The Supreme Court and Al-Marri: No Virtue Now in Judicial Passivity
JURIST Guest Columnist Bruce Miller of Western New England College School of Law says that despite the Obama administration’s intent to criminally charge Ali Al-Marri in a US court, his challenge to his detention as an “enemy combatant” continues to present a live case which the Supreme Court is obliged to adjudicate…
On Friday, February 27th, the Obama administration announced its intention to charge Ali Al-Marri, a legal resident of the United States, with the crime of material support for terrorism. This decision will end, temporarily at least, Al-Marri’s more than half-decade in military detention as an enemy combatant in the Navy Brig at Charleston, South Carolina. Simultaneously, and predictably, the administration also moved to dismiss as moot Al-Marri’s Supreme Court appeal of a Federal Court of Appeals decision upholding that detention, arguing that there is no longer a dispute between Al-Marri and the government. The Court should quickly deny that motion and retain the appeal on its docket.
Although our government’s military detention of Al-Marri is suspended for the duration of his criminal prosecution, his challenge to that detention nonetheless continues to present a live case, within the meaning of Article III of the Constitution, a case which the Court is obliged to adjudicate. The mootness doctrine, famously included among the “passive virtues” described by Alexander Bickel nearly fifty years ago, is a judicially crafted instrument of prudence, which permits the Supreme Court to dismiss a case if the dispute between the parties that triggered it ceases to exist. Mootness, along with a small passel of kindred tools of judicial avoidance – the ripeness, generalized grievance, third party standing and prudential political question doctrines – allow the Supreme Court great leeway to control the timing and context for its exercise of the power and duty of Constitutional judicial review. Professor Bickel defended these doctrines as enabling the Court to defer resolution, especially of “momentous” Constitutional issues, to a time when the political controversy surrounding them has abated, making a principled rather than expedient decision more likely. Consistent with this prudential, hence inherently discretionary, purpose, the mootness doctrine is limited by several important judge-made exceptions, many of which apply to Al-Marri’s case.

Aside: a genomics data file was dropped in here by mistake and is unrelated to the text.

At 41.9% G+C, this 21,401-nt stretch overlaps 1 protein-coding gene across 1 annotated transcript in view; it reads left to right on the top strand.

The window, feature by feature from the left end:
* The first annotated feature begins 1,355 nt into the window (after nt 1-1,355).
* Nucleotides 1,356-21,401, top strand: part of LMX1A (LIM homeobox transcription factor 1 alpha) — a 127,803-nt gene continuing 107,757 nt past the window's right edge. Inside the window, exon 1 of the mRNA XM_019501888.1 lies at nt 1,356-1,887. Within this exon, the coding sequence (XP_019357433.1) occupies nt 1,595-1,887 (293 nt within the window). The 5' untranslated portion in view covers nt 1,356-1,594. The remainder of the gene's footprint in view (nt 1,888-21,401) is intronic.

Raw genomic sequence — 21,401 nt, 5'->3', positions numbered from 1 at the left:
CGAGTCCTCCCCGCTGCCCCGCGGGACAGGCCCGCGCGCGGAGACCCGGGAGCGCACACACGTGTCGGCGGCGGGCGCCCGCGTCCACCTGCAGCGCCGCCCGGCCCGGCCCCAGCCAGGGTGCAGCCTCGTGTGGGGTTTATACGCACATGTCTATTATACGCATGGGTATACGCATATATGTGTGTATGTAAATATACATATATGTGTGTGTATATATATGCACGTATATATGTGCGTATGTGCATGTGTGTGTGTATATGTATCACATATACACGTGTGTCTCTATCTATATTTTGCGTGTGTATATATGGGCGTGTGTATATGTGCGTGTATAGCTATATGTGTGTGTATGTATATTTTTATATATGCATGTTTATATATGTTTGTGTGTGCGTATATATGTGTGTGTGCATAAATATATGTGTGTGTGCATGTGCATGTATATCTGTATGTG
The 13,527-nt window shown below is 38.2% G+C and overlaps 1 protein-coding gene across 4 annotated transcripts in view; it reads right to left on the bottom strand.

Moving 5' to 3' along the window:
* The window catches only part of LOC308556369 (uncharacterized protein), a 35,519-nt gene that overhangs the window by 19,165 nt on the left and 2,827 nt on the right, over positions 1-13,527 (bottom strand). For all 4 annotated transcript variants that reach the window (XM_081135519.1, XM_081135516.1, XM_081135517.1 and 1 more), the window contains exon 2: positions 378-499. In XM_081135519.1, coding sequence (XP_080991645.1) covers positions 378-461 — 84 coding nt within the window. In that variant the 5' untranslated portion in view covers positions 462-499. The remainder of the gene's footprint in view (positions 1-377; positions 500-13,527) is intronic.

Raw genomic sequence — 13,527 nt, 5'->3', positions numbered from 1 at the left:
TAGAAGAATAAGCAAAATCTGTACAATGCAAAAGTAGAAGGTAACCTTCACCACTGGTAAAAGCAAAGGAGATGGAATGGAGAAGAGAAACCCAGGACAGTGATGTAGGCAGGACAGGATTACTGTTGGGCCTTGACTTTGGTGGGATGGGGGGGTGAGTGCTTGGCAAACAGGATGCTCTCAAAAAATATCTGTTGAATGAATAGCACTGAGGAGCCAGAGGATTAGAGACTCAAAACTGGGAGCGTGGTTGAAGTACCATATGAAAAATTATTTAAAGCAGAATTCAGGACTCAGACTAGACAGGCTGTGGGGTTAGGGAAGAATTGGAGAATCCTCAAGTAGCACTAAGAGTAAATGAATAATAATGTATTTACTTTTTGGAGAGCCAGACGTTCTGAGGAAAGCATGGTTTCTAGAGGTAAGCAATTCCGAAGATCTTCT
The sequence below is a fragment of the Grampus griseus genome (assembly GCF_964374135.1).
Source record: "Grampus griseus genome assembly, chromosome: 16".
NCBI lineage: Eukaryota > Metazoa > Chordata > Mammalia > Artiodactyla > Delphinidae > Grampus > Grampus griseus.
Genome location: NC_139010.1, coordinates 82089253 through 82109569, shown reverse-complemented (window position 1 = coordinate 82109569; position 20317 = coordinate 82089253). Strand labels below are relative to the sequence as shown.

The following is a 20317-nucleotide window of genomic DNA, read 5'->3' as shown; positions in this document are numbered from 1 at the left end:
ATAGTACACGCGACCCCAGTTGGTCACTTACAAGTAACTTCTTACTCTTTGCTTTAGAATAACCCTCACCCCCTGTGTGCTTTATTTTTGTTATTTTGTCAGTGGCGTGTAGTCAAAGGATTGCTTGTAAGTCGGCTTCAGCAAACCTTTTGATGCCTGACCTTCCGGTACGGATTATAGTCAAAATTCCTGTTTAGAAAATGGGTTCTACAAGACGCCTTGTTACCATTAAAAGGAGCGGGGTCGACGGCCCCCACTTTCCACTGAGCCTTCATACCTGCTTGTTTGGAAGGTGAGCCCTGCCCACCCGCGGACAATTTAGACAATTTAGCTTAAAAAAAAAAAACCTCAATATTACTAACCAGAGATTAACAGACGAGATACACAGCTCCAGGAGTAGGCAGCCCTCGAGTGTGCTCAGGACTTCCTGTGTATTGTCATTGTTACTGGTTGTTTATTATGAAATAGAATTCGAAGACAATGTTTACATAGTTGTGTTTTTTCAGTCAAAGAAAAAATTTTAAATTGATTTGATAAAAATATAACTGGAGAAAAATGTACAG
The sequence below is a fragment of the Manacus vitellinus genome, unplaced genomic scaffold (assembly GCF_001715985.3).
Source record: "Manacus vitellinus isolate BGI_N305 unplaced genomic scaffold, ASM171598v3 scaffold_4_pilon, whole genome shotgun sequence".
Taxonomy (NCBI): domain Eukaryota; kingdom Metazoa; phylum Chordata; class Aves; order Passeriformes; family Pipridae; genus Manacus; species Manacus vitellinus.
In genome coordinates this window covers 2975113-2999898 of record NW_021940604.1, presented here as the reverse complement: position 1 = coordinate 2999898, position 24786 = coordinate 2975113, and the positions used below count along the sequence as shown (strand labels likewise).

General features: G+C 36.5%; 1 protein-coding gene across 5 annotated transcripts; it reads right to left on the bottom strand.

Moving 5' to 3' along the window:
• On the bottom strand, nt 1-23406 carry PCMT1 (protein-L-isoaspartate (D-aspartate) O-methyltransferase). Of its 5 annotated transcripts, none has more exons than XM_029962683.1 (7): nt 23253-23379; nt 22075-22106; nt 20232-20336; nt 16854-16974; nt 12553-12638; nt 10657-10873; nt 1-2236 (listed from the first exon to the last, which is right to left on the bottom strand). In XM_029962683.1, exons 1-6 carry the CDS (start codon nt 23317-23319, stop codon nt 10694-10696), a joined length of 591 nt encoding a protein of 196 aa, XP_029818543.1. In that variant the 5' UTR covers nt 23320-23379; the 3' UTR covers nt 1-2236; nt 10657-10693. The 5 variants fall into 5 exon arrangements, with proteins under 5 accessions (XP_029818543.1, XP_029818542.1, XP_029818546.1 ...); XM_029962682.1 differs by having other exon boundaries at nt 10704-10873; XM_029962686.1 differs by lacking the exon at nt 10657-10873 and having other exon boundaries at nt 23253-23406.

The first of these exceptions excludes from dismissal as moot cases in which a plaintiff seeks relief from injuries which are “capable of repetition, yet evading review.” Though narrow in conception, because it applies only when the plaintiff him/herself faces a credible threat of being injured a second time, this exception perfectly captures Al-Marri’s situation. He has already once been charged with federal crimes since his detention commenced in late 2001. These charges of credit card fraud and identity theft were dismissed with prejudice by the Justice Department in 2003 when Al-Marri’s motion to suppress evidence against him secured from other detainees threatened to expose the Bush administration’s interrogation methods to judicial scrutiny. It was then that the Bush administration conveniently decided to designate Al-Marri an enemy combatant and transfer him to military custody. Now, with Supreme Court review of that designation imminent, the Obama administration has determined to move Al-Marri back into the civilian jurisdiction of the Justice Department, again seeking to evade judicial review. Is Al-Marri’s designation as an enemy combatant capable of repetition? Of course it is, unless the Obama administration is prepared to acknowledge that it has no statutory or Constitutional power to reclassify him as enemy combatant and again subject him to military detention if the new criminal case against him does not turn out to the administration’s liking.
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